What Parents Can Do When Sleep and School Don't Mix
I don't know about the morning routine in your home, but getting my son up in time for school on Monday is like pulling a grouchy sleep-deprived badger from its hole. He’s groggy, mumbles one-word answers…and he’s supposed to take a math test when he gets to class? This can't be good. (Parents, can you relate?)
As if having a teen isn't enough of a challenge, we've made it harder by depriving them of sleep, what Shakespeare poetically calls that "good dullness."
Teens have sleep needs and sleep schedules that are different from adults'. They gulp sleep. It's like oxygen. But because so many schools start earlier than 8:30 am (against doctor’s urging), only 15 percent of teens get an adequate amount of sleep, prompting an epidemic of overtiredness among adolescents.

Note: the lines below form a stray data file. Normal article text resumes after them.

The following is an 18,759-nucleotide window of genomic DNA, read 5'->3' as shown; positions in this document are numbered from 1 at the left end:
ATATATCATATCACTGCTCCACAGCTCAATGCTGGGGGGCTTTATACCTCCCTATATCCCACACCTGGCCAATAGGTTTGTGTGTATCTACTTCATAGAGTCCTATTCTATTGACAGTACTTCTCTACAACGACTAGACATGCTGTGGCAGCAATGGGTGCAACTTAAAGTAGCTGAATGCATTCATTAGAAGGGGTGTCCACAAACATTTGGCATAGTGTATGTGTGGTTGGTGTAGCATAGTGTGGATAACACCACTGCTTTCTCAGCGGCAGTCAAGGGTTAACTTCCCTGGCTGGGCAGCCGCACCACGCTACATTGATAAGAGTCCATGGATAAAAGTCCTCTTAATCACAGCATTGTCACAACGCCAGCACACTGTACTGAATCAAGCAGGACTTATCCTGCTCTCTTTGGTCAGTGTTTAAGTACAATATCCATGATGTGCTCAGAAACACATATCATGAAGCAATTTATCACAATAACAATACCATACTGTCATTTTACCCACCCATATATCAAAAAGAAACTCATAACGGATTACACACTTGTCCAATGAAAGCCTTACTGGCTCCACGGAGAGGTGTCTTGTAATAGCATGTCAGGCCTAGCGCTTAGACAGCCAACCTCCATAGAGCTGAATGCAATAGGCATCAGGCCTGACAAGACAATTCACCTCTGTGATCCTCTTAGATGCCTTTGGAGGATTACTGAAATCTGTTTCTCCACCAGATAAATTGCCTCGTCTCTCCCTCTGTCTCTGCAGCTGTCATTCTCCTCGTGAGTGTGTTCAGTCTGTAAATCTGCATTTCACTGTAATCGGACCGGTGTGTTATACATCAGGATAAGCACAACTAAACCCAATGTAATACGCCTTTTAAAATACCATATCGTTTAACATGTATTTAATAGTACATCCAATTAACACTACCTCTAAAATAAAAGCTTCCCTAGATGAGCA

So what can parents and teachers do to help teens when sleep and school don't mix? We can:
- Have compassion. (I'm learning not to lose my temper, for instance, when my son won't get out of bed. And to breathe.)
- Understand the sleep changes of this stage. For example: Know that teens need over nine hours of sleep a night, according to the National Sleep Foundation, and that it's natural to for teens to be unable to fall asleep before 11:00 pm.
- Teach teens about sleep and its brain-development benefits. Start by showing them PBS Frontline’s Inside The Teenage Brain from Zzzzz's to A's, and have them keep a sleep diary and record their experiences.
- Educate your school district about the benefits of later school start times.
- Circulate sleep research among colleagues and parent friends. (A teacher friend sent me the recent New York Times article “Why Schools Are Slow To Learn That Sleep Deprivation Hits Teens The Hardest.” It was a wake-up call.)
Think of the fresh, ready-to-learn, awake geniuses your kids could be with the right amount of rest. We all need to count sheep—teens most of all.